I checked off ‘a book recommended by a family member’ to read one that my husband has been suggesting for a while. “Black Rain,” by Masuji Ibuse, is a story of a family struggling to exist and survive in the area surrounding Hiroshima in the weeks after the dropping of the atomic bomb.
Black Rain is described as a ‘documentary-novel’ – it is a fictional story, but draws heavily from real first-person journal accounts of the horrors of the bomb’s aftermath. It took me a while to get through this one, mostly because of the incredibly heavy and dark subject matter – I had to keep putting it down and doing something else to cheer up. But I’m definitely glad I read it; it brings up some really interesting themes about how people deal with tragedy and shock. The urge displayed by all of the characters to get back to work was particularly interesting to me; it showed a desire for a return to some kind of normalcy, even up to the main character trudging back into the ruins of the city multiple times in a futile effort to get a ration of coal so that the factory he worked at could keep running.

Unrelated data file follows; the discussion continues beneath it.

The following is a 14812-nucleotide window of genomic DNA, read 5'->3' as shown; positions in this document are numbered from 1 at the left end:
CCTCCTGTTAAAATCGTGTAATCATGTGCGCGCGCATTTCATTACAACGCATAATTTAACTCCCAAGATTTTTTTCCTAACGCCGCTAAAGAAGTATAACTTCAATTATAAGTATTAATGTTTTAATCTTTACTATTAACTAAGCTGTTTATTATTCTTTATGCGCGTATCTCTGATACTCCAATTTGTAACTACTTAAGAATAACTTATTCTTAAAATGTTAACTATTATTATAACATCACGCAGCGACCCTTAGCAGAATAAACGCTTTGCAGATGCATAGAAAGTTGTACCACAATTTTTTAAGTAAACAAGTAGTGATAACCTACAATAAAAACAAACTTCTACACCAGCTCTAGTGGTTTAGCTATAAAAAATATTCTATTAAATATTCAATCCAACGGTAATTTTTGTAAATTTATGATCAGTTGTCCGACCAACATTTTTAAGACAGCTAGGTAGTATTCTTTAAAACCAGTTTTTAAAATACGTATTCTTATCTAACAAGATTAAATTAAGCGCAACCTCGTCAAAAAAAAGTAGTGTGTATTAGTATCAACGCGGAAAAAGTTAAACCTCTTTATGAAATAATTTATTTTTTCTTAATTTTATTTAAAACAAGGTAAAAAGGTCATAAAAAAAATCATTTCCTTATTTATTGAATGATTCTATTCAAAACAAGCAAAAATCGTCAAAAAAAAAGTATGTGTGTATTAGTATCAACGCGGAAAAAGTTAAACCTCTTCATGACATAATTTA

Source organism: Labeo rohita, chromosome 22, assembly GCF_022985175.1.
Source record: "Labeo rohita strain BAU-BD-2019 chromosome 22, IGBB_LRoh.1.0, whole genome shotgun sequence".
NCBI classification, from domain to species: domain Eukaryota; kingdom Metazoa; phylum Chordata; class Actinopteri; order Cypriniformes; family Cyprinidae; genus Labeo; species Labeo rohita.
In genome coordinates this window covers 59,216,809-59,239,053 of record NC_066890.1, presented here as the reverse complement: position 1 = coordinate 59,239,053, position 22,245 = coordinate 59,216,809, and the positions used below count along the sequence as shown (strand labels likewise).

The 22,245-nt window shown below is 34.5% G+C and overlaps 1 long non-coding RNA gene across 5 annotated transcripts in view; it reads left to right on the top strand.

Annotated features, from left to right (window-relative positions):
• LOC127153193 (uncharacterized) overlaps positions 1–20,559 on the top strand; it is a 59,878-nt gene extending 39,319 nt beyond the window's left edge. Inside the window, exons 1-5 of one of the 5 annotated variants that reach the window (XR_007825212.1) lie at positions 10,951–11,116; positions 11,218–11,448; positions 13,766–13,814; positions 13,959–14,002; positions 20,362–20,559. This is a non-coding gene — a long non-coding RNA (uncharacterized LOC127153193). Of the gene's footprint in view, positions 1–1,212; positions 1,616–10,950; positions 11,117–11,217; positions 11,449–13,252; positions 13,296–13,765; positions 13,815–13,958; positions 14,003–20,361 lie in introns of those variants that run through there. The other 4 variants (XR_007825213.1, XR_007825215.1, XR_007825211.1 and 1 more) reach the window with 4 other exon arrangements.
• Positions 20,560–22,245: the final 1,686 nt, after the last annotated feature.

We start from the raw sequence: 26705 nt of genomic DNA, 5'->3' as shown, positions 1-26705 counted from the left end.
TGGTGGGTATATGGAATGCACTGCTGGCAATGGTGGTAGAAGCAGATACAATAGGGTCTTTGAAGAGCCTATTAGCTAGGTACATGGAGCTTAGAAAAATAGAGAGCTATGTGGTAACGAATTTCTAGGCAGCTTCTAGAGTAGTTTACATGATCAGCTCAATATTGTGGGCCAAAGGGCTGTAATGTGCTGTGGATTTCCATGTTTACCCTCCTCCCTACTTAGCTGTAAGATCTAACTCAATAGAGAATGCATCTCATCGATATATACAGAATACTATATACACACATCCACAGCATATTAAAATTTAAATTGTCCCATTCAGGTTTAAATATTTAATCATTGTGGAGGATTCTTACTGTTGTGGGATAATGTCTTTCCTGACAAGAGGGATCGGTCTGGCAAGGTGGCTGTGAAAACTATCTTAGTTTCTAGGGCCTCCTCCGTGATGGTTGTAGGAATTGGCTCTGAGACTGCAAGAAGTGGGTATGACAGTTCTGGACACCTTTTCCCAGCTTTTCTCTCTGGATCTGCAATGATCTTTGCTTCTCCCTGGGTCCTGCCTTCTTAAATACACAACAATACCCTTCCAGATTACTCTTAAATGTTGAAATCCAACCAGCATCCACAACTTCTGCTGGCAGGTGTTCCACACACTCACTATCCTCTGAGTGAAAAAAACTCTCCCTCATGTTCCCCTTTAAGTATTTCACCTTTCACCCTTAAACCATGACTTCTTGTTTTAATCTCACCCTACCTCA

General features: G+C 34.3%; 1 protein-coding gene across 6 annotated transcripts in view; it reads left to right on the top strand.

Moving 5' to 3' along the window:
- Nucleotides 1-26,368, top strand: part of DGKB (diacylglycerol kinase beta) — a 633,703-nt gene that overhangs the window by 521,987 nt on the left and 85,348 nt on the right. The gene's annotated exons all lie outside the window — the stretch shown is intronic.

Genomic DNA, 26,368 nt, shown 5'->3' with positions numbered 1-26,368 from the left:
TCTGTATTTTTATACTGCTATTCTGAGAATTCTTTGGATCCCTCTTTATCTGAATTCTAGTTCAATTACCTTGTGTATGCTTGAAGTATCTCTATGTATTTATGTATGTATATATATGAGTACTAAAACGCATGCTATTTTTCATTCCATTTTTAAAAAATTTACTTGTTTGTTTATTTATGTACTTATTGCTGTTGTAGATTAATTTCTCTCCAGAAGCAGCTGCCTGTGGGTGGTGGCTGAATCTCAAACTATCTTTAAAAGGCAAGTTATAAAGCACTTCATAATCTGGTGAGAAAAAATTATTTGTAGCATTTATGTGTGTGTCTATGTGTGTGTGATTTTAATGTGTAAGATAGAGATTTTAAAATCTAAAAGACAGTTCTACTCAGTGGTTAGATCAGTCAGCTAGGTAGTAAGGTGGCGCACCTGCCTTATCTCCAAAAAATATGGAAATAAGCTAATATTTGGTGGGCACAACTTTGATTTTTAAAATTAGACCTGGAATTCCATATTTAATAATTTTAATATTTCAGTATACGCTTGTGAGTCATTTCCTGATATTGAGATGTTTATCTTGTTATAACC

I was also intrigued by some of the descriptions – they really gave me the sense more than anything else that these passages were taken from real-life journals. I wouldn’t think, for example, to describe the mushroom cloud as having flashes of green light within it, since that’s not a commonly-accepted conception of what a mushroom cloud looks like. Nor would it occur to me to describe the horrible radiation burns as completely painless; one normally associates terrible bodily injury with pain so the idea that, consistently, these victims didn’t feel any pain was disturbing. Definitely worth a read if you have a strong stomach, and don’t mind putting it down every now and then and digesting in bite-sized chunks.
Up Next: A National Book Award Winner!